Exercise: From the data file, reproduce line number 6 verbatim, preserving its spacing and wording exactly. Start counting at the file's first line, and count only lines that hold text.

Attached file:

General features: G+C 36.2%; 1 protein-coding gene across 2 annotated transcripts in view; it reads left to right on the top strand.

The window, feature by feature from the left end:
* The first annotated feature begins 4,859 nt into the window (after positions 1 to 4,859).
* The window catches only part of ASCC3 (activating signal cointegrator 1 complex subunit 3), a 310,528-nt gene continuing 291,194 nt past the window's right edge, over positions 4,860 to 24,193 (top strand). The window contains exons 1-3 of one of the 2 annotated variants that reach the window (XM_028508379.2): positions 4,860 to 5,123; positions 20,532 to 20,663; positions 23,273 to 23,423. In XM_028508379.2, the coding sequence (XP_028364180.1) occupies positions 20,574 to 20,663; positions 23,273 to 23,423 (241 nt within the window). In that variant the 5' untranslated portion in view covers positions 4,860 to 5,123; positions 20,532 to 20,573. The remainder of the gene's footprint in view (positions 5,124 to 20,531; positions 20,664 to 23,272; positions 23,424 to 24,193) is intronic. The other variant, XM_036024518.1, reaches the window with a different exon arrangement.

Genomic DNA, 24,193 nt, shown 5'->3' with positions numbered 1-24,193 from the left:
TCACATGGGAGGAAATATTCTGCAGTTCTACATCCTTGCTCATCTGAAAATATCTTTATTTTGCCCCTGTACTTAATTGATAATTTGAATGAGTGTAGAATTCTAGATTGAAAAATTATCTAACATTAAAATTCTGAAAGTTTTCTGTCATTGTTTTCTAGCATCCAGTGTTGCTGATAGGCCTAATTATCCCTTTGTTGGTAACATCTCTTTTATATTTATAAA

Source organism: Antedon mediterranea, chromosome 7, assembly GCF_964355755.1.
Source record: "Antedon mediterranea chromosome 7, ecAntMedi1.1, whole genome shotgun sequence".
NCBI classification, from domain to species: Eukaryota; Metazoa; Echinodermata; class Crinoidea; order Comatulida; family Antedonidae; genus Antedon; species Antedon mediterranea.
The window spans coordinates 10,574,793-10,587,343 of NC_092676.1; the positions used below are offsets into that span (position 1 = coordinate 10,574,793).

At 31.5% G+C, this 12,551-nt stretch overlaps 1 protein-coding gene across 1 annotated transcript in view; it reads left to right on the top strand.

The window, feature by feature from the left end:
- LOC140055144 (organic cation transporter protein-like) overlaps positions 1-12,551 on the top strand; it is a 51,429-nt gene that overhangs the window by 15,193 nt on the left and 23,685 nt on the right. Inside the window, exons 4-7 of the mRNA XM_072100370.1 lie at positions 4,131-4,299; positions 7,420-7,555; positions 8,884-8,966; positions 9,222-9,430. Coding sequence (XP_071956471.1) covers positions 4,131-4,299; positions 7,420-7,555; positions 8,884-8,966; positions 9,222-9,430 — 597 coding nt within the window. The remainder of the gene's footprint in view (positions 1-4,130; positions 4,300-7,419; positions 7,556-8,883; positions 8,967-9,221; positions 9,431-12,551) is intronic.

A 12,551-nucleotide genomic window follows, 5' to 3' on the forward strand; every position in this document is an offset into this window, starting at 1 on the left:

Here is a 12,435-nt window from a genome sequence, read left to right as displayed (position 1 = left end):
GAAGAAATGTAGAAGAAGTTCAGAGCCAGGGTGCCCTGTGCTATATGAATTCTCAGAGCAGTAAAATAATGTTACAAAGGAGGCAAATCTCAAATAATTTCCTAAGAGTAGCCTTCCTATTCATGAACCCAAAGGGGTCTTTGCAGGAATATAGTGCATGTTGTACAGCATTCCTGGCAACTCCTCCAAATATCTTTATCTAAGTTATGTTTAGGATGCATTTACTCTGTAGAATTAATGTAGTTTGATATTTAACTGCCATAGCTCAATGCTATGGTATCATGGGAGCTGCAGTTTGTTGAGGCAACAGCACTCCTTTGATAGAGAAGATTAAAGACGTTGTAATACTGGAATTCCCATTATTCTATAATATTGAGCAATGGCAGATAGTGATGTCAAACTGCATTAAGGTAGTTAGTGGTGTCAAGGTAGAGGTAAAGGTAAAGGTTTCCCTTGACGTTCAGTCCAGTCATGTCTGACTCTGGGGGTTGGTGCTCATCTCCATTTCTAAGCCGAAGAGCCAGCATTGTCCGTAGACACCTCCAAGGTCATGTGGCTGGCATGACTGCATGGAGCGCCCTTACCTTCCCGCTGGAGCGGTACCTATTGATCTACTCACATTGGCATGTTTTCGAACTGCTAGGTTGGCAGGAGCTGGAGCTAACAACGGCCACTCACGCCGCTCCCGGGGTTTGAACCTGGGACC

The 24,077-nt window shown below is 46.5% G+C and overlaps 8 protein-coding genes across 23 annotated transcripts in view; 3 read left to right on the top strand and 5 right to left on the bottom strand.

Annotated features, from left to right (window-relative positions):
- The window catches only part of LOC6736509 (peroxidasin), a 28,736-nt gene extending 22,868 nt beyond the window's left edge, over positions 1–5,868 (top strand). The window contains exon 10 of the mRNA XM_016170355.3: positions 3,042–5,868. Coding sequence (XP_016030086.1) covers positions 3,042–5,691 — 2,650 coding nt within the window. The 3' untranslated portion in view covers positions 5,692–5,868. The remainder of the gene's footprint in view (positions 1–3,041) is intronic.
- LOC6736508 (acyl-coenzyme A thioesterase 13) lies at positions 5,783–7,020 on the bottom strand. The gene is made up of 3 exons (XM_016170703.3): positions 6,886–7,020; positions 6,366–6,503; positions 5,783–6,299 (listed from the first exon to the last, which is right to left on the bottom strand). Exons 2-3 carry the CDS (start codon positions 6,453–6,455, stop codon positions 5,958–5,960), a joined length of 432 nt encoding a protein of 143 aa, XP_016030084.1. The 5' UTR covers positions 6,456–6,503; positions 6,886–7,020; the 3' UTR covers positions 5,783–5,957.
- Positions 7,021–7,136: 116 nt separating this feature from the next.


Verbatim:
TCACATGGGAGGAAATATTCTGCAGTTCTACATCCTTGCTCATCTGAAAATATCTTTATTTTGCCCCTGTACTTAATTGATAATTTGAATGAGTGTAGAATTCTAGATTGAAAAATTATCTAACATTAAAATTCTGAAAGTTTTCTGTCATTGTTTTCTAGCATCCAGTGTTGCTGATAGGCCTAATTATCCCTTTGTTGGTAACATCTCTTTTATATTTATAAA